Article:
Divorces where the matrimonial property includes a farming business are often some of the most difficult and fraught ones to deal with. Problems can arise when either valuable land becomes matrimonial property or when a husband and wife partnership doesn’t go quite as intended.
Land becoming matrimonial property
The starting point for financial provision upon divorce in Scotland is to identify the matrimonial property and then divide its value fairly between the spouses. Many farms will have been acquired by the current proprietor either by way of gift or inheritance and as such, at the time of acquisition, would not have been matrimonial property. Problems arise however in the event that the gift is not truly a “gift” or the gifted or inherited asset changes in nature during the marriage. Two common, and not necessarily obvious, pitfalls to watch out for are as follows:
The LBTT submission receipt (or Stamp Duty receipt) – Whilst at first blush an interest in farmland may have been gifted to the current proprietor it is important to ensure that the LBTT submission receipt on the disposition transferring the land also records that the transfer is a gift. If the LBTT submission receipt records that the transfer has been for a consideration, the land will be matrimonial property. In that event the other spouse will be entitled to a share of the land’s value upon divorce.
Loan accounts – Has the farmland been truly gifted to a child, or do the accounts reveal the creation of a loan account as a tax efficient way of income being paid to parents after the farmland has been passed on to the child? The existence of a loan account would mean that the land has been transferred for a consideration, rather than a gift and thus is once more matrimonial property.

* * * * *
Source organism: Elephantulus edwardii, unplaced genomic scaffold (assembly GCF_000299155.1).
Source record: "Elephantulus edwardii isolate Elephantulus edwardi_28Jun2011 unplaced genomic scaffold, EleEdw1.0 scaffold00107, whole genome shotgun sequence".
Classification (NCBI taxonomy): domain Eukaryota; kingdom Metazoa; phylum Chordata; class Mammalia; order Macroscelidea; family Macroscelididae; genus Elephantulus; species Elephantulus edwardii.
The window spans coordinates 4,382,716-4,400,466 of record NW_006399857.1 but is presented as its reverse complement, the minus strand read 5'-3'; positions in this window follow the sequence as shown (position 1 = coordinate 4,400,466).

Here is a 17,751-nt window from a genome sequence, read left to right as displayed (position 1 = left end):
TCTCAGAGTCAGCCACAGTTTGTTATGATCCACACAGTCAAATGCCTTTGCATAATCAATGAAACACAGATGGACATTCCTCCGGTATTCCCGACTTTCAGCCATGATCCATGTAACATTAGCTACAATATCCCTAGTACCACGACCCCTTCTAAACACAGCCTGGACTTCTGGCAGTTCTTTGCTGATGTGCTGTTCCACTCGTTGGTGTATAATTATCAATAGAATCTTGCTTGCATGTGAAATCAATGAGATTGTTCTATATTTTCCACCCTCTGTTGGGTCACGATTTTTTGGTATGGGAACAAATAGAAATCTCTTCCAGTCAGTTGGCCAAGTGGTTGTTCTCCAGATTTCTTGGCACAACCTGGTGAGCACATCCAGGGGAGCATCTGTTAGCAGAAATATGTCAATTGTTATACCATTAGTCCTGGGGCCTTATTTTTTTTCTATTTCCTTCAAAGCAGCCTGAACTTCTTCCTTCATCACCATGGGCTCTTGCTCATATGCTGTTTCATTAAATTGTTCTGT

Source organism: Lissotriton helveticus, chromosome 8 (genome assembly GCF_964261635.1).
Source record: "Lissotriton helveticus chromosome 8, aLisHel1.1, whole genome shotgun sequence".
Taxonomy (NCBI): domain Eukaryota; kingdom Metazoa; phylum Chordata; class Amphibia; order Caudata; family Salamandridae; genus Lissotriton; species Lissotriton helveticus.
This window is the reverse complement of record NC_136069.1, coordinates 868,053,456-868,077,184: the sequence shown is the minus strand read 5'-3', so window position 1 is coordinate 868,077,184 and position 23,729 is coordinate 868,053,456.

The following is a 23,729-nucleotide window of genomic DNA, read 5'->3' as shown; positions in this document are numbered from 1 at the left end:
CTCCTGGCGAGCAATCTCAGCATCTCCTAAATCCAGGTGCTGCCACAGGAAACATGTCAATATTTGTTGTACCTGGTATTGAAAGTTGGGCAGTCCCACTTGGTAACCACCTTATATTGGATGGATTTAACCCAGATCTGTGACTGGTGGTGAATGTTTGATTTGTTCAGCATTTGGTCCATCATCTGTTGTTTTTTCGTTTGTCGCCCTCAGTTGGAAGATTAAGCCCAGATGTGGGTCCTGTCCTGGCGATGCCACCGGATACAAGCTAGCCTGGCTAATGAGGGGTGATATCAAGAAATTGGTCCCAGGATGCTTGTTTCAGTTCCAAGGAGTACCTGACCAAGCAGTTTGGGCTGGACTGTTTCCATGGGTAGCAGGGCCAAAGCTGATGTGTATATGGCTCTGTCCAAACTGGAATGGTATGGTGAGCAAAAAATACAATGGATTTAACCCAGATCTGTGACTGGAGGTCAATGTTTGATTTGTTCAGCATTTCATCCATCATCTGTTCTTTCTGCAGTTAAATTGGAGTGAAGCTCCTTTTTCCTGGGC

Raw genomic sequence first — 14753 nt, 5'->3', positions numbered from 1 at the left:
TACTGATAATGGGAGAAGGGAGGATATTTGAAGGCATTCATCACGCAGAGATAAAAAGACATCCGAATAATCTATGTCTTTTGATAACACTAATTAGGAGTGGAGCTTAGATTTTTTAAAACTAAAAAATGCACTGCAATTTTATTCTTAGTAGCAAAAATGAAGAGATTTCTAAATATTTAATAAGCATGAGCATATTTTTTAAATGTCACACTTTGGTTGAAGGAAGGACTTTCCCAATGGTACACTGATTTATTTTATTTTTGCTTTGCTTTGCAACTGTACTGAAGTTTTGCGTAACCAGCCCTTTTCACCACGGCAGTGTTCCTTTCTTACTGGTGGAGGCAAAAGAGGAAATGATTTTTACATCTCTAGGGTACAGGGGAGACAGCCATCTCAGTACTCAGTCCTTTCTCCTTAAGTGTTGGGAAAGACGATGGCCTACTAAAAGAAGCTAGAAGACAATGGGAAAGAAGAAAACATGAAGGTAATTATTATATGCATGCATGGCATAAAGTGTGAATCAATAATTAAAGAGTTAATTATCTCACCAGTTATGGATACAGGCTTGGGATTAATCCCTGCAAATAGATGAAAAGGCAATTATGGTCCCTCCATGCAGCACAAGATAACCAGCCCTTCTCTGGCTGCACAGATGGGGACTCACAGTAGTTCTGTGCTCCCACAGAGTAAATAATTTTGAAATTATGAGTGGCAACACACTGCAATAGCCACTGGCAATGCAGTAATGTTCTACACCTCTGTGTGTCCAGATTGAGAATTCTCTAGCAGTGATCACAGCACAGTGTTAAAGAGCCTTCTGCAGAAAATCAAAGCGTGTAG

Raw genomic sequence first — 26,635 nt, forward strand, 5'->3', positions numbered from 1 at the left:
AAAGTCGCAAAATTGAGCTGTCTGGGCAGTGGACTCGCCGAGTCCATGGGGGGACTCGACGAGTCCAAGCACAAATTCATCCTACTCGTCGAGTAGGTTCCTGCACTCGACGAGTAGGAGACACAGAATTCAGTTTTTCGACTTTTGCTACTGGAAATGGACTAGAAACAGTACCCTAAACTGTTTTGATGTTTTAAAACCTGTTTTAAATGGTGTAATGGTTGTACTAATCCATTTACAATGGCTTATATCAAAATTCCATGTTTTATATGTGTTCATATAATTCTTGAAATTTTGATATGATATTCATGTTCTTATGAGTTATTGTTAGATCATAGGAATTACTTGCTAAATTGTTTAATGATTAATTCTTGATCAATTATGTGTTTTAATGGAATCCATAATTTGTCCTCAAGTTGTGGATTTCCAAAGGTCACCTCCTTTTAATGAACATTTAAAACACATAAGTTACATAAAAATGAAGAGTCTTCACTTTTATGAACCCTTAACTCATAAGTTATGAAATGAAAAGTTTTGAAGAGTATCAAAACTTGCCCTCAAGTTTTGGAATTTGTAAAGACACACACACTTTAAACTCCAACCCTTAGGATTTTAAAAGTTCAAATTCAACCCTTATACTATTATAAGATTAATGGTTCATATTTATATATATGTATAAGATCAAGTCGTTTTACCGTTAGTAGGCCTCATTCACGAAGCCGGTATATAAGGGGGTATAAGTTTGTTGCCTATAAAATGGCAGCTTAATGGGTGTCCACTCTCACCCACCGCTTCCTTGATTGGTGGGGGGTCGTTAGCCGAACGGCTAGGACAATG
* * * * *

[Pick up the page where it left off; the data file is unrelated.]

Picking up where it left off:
Husband and wife farming partnerships
Husband and wife partnerships can go horribly wrong if the principal partner does not have control of the business and its ultimate fate. In this regard it is essential to have a written partnership agreement which, amongst other things: weights the voting rights in favour of the principal of the business; limits the amount that the other partner can draw from the business, either by way of income or capital; and limiting the other partner’s ability to dissolve the partnership.
Although gifted or inherited land is not matrimonial property, the principal in a farming partnership should always be careful to ensure that the land does not find its way into the partnership accounts as a partnership asset. If it does, there is a very real risk that its value will need to be shared with the other partner in terms of the Partnership Agreement.
Pre-Nuptial Agreements can be a very useful tool to protect any inheritance or gifted assets in the event of divorce. Although can you do many things with a Pre-Nuptial Agreement, the most common thing we would do in a farming marriage is ring-fence the gifted or inherited assets (even if the gifted assets are not truly “gifted”) to protect their value in the event of divorce.